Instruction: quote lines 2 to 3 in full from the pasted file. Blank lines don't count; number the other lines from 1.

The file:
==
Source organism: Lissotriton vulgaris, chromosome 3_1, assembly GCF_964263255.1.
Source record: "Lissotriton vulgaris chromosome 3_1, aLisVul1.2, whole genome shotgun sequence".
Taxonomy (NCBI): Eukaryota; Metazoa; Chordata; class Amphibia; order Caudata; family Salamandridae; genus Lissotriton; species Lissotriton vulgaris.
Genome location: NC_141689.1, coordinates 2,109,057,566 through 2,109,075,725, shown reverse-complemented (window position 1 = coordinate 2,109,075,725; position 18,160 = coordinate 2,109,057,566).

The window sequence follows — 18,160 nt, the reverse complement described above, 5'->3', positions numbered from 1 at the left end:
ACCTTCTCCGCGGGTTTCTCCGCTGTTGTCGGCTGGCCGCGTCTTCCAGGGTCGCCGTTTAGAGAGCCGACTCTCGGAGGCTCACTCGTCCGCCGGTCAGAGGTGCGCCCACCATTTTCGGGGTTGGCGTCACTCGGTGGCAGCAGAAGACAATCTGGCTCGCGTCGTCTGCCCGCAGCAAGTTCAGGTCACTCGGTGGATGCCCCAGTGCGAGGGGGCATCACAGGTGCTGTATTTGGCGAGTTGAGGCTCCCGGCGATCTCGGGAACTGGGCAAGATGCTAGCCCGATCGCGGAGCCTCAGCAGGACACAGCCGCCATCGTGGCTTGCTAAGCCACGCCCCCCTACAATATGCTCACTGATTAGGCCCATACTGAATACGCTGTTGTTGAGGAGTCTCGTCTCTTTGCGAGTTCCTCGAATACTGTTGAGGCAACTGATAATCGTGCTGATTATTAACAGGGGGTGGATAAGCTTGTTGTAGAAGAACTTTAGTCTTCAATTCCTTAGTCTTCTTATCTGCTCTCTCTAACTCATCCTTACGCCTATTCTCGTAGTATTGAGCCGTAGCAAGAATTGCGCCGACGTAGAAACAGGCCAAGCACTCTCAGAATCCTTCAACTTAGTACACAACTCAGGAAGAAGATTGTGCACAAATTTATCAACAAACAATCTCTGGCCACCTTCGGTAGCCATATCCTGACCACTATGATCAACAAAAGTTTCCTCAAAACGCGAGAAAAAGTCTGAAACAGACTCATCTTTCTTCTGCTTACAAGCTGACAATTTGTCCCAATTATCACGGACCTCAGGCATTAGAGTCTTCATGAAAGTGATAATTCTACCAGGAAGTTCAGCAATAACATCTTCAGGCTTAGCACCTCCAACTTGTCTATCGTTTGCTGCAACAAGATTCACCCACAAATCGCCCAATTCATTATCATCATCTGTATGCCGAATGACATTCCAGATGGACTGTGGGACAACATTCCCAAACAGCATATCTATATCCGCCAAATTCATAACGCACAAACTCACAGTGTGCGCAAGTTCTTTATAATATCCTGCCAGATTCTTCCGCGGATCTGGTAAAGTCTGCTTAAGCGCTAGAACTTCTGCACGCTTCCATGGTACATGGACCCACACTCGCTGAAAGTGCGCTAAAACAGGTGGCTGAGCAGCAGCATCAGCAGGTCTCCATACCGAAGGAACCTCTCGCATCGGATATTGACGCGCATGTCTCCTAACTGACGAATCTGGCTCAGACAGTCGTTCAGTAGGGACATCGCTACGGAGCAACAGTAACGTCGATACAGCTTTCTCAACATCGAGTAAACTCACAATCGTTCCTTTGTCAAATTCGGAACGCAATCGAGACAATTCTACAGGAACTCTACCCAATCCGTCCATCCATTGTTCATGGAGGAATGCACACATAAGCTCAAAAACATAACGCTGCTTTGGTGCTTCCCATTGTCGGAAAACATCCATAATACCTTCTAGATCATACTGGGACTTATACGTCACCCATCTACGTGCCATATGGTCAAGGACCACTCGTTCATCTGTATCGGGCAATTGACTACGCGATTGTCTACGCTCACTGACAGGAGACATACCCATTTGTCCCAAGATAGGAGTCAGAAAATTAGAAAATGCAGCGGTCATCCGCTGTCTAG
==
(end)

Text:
Source record: "Lissotriton vulgaris chromosome 3_1, aLisVul1.2, whole genome shotgun sequence".
Taxonomy (NCBI): Eukaryota; Metazoa; Chordata; class Amphibia; order Caudata; family Salamandridae; genus Lissotriton; species Lissotriton vulgaris.